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Scholarly texts, from David Harvey’s The Condition of Postmodernity (Oxford: Blackwell Publishers, 1990) to Carl Schorske’s Fin-De-Siecle Vienna (New York: Vintage Books, 1981), have played a pivotal role in theorizing culture, and specifically art, as a means by which to withstand and overcome the spatial and temporal contradictions of modernity in the West. In the past decade, the field of East Asian Studies has found itself undergoing a much-needed methodological shift whereby the intersection between culture, the economy, and nationalist politics is carefully analyzed. Through works that weave historical narratives with critical theory, such as Harry Harootunian’s Overcome by Modernity (Princeton: Princeton University Press, 2000), the field of Japanese Studies has moved in a direction that attempts to address the logic behind the rise of culture as a stable force that granted people access to concrete experiences that were immune to changes and social abstractions caused by capitalism. Kim Brandt’s Kingdom of Beauty makes a fruitful contribution to this direction in Japanese and East Asian Studies through a careful study of mingei (folk-craft) and its place and changing role in Japanese society from 1920 to 1945.
The Japanese folk-craft movement was part of a larger global trend in which culture became a significant element that politicians, intellectuals, and ordinary citizens believed could ground and attach meaning to identities and social practices. During the 1920s and 1930s in countries spatially connected through the global market, culture came to be relied upon as a haven through which individuals could discover and experience immutable and eternal truths. In a similar manner, people from France to Korea defined and privileged culture as a source for aesthetic experience in the face of capitalist modernity’s power to produce ceaseless ideological and material changes. These changes unhinged the present from the past and spurred on a variety of ideological representations and movements, in the name of culture, to restore historical continuity and thus reaffirm national identity and values. In these environments where culture countered the instabilities produced by the economy, art, in particular, became the grounds upon which to form identities. Art assumed this position because it was seen as the medium linking people to a local place and embodying particular aesthetic qualities that stood outside linear time and apart from the messy material world. In this capacity, art and culture motivated individuals to participate in nationalist movements organized by the state that strove to construct an ideal social space where people experienced the spirit of the nation.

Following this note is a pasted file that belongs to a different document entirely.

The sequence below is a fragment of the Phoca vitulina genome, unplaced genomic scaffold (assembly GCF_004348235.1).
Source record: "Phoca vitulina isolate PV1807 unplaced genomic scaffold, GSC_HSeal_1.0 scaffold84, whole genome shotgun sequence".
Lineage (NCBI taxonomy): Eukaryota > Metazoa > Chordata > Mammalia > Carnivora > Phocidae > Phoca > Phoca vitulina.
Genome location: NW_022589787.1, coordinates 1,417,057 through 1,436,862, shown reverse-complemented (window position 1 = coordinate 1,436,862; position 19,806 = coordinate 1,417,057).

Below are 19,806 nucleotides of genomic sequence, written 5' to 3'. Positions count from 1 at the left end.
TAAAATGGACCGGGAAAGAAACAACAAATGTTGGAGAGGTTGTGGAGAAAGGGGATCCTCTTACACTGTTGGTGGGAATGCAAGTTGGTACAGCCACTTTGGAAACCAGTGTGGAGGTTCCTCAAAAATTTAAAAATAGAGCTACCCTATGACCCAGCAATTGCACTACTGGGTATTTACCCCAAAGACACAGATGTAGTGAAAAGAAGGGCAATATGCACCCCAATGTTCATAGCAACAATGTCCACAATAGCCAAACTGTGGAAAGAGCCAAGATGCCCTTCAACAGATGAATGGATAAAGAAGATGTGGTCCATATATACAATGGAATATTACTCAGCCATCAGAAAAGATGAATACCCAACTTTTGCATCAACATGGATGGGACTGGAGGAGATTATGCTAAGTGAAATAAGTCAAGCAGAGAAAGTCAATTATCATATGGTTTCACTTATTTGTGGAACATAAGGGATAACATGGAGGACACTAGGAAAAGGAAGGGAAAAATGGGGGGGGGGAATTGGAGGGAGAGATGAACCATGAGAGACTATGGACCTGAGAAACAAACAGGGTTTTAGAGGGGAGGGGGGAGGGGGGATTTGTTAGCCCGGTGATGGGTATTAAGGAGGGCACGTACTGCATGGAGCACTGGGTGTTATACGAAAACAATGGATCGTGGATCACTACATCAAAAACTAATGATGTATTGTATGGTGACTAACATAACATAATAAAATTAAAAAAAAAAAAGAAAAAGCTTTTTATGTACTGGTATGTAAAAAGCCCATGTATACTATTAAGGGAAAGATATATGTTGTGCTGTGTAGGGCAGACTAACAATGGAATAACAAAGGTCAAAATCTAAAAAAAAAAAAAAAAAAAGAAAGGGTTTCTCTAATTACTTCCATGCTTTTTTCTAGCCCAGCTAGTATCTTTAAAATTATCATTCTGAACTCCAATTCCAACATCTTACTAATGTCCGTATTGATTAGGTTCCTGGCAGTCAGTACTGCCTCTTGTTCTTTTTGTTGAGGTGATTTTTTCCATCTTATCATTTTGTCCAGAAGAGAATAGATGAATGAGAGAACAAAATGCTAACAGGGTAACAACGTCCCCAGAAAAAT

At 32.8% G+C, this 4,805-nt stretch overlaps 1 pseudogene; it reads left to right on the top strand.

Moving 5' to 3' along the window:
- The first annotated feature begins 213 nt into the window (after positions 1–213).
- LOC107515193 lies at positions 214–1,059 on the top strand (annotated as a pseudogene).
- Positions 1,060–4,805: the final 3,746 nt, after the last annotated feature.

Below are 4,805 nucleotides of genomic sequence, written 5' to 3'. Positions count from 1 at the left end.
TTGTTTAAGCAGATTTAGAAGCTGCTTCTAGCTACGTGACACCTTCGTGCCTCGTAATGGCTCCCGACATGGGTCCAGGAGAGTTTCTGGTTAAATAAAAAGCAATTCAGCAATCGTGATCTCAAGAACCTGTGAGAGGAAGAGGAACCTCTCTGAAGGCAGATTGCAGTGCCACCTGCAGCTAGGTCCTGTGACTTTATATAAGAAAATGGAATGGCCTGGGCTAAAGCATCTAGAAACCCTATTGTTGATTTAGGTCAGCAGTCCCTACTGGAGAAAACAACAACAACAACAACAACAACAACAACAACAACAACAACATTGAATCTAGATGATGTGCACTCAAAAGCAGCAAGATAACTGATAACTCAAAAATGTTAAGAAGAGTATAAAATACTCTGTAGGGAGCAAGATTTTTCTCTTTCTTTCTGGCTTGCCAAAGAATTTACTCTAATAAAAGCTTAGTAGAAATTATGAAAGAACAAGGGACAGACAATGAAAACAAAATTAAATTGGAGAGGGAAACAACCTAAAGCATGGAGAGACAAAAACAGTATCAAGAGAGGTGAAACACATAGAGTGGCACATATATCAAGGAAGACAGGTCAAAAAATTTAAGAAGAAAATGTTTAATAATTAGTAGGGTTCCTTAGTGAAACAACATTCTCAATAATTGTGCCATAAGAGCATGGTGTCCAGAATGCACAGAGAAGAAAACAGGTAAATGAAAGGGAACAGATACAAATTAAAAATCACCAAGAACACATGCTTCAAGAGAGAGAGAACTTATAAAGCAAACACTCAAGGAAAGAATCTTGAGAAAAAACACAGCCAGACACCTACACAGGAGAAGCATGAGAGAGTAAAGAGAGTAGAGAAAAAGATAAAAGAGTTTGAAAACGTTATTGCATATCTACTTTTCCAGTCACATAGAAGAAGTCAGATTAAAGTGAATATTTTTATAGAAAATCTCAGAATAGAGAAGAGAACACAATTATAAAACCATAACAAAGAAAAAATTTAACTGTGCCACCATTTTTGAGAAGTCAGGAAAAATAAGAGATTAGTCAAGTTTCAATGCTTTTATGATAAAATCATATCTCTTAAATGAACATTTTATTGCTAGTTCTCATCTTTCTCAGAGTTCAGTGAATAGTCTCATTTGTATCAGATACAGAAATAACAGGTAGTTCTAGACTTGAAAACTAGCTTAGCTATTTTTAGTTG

Brandt’s well-researched study on the mingei movement gives readers an interpretative framework that explains how art and culture in modern Japan assumed forms of social mediation that could help Japanese people negotiate their individual existences, experiences, and identities. Refusing to abstract culture from the social, Brandt investigates the Japanese folk-craft movement for reasons less about analyzing mingei objects and more about explaining why and how mingei developed and was embraced as a cultural response to changing social conditions. Hence, rather than claiming mingei’s emergence as the result of artistic reasons, Brandt argues that mingei and its associations “were crafted in the context of efforts by Japanese state and society to cope with the process of rapid industrialization within a volatile and competitive international order” (227). In this capacity, Brandt’s book illuminates a fascinating story of how Japanese people experienced and dealt with the modern. It also serves as a point of reference with which to critically compare how individuals throughout the world engaged with culture in order to supply authentic meaning for, and organize everyday life under, modernity.